Examination of Content Validity for edTPA: Academic Language and Representation

Examination of Content Validity for edTPA: Academic Language and Representation

Woong Lim (University of New Mexico, USA) and Alyson E. Lischka (Middle Tennessee State University, USA)
DOI: 10.4018/978-1-4666-9929-8.ch008
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Abstract

In this chapter, the authors examine the content validity of edTPA for middle grades and secondary mathematics and raise critical questions regarding the edTPA's emphasis on academic language and the required use of representation as part of the subject-specific pedagogy. The authors compare the edTPA description and published validity information to standards for validity and the mathematics education research base. The discussion suggests that there is limited evidence for content validity and more work is necessary to support characterizing the edTPA as research-based and correlated with increasing student performance. Future research is suggested for improving the implementation and validation of performance assessments along with discussion of implications for teacher education programs.
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Background

Among the many contested topics concerning teacher preparation is a discussion of the most appropriate methods to test teacher knowledge for initial certification. The establishment of the National Board for Professional Teaching Standards in 1987 and the Interstate New Teachers Assessment and Support Consortium (InTASC) in 1992 called for the development of performance-based assessment for teacher certification. These calls paralleled the development of curriculum standards and standardized achievement testing in K-12 educational settings. The 1998 enactment of Title II of the Higher Education Act (Public Law 105-244) set forth a requirement for all states to report the rate at which teacher candidates pass licensure exams, thus effectively mandating teacher certification testing (Wilson & Youngs, 2005). One such assessment, the edTPA was developed by researchers and teacher educators of the Stanford Center for Assessment, Learning, and Equity (SCALE) at Stanford University in collaboration with teachers and teacher educators. SCALE is responsible for the content of the assessment and trains the scorers of the assessment.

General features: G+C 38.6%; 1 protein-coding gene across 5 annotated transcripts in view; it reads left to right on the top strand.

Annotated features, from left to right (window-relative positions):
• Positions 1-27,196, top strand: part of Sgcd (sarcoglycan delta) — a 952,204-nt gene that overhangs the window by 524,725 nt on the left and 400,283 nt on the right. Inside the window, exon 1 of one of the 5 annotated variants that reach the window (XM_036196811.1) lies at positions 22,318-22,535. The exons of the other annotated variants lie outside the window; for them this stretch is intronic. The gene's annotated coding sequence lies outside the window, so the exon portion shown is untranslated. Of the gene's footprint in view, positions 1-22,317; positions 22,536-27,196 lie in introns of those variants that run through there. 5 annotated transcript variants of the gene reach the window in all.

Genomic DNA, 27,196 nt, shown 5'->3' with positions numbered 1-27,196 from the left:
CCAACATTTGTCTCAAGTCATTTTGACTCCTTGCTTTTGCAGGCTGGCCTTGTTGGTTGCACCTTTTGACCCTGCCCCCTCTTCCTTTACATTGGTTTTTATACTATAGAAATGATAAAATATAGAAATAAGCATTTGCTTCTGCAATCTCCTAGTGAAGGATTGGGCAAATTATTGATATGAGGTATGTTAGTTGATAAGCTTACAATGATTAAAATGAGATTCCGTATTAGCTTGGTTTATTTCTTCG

The subject-specific edTPA assessment examines teaching through evidence (i.e., candidates’ narratives and artifacts) of planning, instruction, and student assessment during a field experience. The evidence ranges from lesson plans and instructional materials to videotaped lessons and feedback on student work. Another key feature of the portfolio is the candidate’s narratives, which include describing the planning, analyzing the enactment and assessment of teaching, and reflecting on ways to improve the instruction.

Since the edTPA has been made available, teacher preparation programs in 35 states and the District of Columbia have begun implementation of the instrument to evaluate the teaching of their teacher candidates. In addition, some states have policy or pending policy to establish regulations for its use (SCALE, 2013). An expected implication of these policies is that multiple states will mandate that all teacher candidates pass the edTPA as a requirement for initial certification.

Historically, assessments used in determining teacher certification have taken the form of multiple-choice, paper-and-pencil tests in which candidates are questioned on various aspects of knowledge for teaching, including content knowledge, foundations of education, and pedagogical concepts (Wilson & Youngs, 2005). Questions around the predictive validity of such paper-and-pencil tests (Wilson & Youngs, 2005) are propelling the field of teacher education to consider different forms of assessments of teacher knowledge and competence.

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